If Facebook can find your account, you can choose how to Reset Your Password. In my case, Facebook offers to send a recovery code to any of the email addresses I added to my account. I highly recommend that you specify multiple backup email addresses. Remember that you must keep those accounts equally secure, at least by using a strong password and ideally by enabling two-factor authentication.
Use the No longer have access to these? link if that’s the case. Facebook will ask how they can reach you to verify your identity. This can take a while. If you believe that the Facebook hacker who has access to your account has been abusing it, proceed to step 2.
2. Report the Facebook Hack
If your account wasn’t simply hacked, but is sending out ads and spam to your friends, you must report it as compromised.
You can also use this in case you lost access to your account by means of a hacking attack. Facebook will help you recover access to your account.
3. Remove Suspicious Applications
Oftentimes, it’s not an evil person that randomly
hacked your account. You may just have
granted access to a malicious Facebook
application which subsequently hijacked your
To remove suspicious applications, go to Settings > Apps and Websites and go through the list. Click Show All on all Active Apps and Websites, set a checkmark on apps or websites you’d like to remove, click the Remove button in the top right, and confirm whether you’d also like to “delete all posts, photos and videos on Facebook” from these sources.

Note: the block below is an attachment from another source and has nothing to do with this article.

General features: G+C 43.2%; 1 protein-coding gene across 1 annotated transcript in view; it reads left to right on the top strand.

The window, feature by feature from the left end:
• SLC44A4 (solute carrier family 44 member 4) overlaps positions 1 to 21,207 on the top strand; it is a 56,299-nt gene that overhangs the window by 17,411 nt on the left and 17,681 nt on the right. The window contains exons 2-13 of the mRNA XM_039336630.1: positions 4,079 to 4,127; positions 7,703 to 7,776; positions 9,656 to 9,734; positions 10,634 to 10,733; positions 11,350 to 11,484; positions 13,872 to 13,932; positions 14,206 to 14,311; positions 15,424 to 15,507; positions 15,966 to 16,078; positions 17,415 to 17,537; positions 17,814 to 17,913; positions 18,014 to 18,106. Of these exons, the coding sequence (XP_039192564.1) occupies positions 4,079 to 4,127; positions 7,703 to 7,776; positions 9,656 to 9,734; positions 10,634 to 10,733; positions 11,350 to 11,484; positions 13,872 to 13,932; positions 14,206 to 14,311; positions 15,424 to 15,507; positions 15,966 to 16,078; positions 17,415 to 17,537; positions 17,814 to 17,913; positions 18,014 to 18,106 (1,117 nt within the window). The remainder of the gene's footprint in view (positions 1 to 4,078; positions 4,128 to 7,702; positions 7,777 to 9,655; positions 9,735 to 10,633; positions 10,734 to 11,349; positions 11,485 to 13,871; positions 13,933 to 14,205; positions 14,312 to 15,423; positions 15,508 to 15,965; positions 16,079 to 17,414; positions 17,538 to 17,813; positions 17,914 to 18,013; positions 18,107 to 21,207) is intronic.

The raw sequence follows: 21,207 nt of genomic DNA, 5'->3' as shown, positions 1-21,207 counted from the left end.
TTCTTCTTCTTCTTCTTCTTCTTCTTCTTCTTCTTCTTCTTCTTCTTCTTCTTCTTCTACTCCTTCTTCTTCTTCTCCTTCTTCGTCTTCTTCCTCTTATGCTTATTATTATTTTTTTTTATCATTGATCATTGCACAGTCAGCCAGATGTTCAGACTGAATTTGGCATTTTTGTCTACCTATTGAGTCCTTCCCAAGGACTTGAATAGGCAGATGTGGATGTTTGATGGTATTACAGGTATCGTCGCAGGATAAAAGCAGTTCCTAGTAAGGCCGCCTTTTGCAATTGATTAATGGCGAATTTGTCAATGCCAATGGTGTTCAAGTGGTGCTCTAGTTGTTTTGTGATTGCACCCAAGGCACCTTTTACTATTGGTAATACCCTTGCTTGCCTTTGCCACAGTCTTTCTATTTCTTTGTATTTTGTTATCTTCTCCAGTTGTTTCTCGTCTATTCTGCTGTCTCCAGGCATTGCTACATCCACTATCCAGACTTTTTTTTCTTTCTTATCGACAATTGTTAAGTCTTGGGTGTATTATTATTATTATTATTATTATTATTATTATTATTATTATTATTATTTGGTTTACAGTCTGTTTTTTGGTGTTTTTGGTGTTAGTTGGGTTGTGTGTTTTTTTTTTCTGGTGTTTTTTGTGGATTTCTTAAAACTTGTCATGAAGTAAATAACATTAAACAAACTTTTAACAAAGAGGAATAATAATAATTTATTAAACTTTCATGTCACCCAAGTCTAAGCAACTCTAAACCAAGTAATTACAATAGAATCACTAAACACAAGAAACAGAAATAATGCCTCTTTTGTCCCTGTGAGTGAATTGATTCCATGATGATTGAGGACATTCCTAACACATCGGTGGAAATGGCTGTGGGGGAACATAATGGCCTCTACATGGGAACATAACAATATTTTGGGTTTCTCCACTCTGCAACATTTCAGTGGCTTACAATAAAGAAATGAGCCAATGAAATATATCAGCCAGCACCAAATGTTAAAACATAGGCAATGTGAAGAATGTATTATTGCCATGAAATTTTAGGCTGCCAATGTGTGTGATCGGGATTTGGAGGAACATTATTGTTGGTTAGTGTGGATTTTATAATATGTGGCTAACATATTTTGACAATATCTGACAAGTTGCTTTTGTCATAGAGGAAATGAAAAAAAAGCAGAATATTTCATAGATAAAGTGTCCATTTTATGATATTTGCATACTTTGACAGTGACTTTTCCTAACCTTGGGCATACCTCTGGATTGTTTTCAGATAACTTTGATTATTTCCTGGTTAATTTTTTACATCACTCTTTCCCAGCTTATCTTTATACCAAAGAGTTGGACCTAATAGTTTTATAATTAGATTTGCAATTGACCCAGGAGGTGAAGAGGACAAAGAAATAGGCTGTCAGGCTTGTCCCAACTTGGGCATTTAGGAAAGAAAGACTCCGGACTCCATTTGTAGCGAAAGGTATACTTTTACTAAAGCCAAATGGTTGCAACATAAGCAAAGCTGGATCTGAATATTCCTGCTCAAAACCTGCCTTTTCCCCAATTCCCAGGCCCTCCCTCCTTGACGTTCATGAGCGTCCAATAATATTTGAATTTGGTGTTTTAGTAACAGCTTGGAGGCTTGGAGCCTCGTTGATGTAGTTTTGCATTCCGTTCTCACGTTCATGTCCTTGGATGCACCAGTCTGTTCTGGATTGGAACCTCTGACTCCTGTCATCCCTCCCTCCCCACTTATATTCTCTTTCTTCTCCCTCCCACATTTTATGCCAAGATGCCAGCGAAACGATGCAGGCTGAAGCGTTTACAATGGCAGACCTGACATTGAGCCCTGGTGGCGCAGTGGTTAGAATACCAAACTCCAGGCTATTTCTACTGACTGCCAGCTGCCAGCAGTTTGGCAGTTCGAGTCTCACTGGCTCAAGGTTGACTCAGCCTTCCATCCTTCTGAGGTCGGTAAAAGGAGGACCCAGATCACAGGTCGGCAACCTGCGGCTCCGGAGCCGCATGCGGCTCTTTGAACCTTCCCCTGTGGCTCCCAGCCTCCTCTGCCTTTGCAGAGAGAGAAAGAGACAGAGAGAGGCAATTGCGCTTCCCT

Alternatively, click the View and Edit link and change the app’s permissions, which includes options like app visibility, access to your personal information, and actions it can take.
4. Engage Damage Control
After doing everything you can to regain control over your hacked Facebook account and preventing further damage, inform your friends about what is going on. This is a precautionary step in case the hacker has been abusing your account. If you presently can’t access your account, contact your Facebook friends through other social networks, by email, or have a mutual friend inform them via Facebook.
Improving Facebook’s Privacy and Security Settings
Once you’re back in control, we highly recommend that you review your Facebook settings.
» Head to Settings > Security and Login to set up extra security measures, including alerts about unrecognized logins, two-factor authentication, and choose three to five trusted friends who can help you to recover your account should you get locked out.
» Under Settings > Privacy, choose the privacy settings you’re comfortable with. We recommend letting only friends see your future posts and retroactively limiting visibility of past posts.
Our previous article on how to secure your Facebook account takes you through all these steps and more. Note that the single most important security feature you can enable on any of your accounts is two-factor authentication. We strongly recommend that you lock down all social accounts that offer this feature.
How Do You Keep Your Facebook Account Safe?
Once you get hacked, you’re forced to learn about all the mistakes you made. And hopefully, you’ll never make them again. This is the time to learn about social engineering attacks and how to protect yourself against them. Hackers never stop evolving.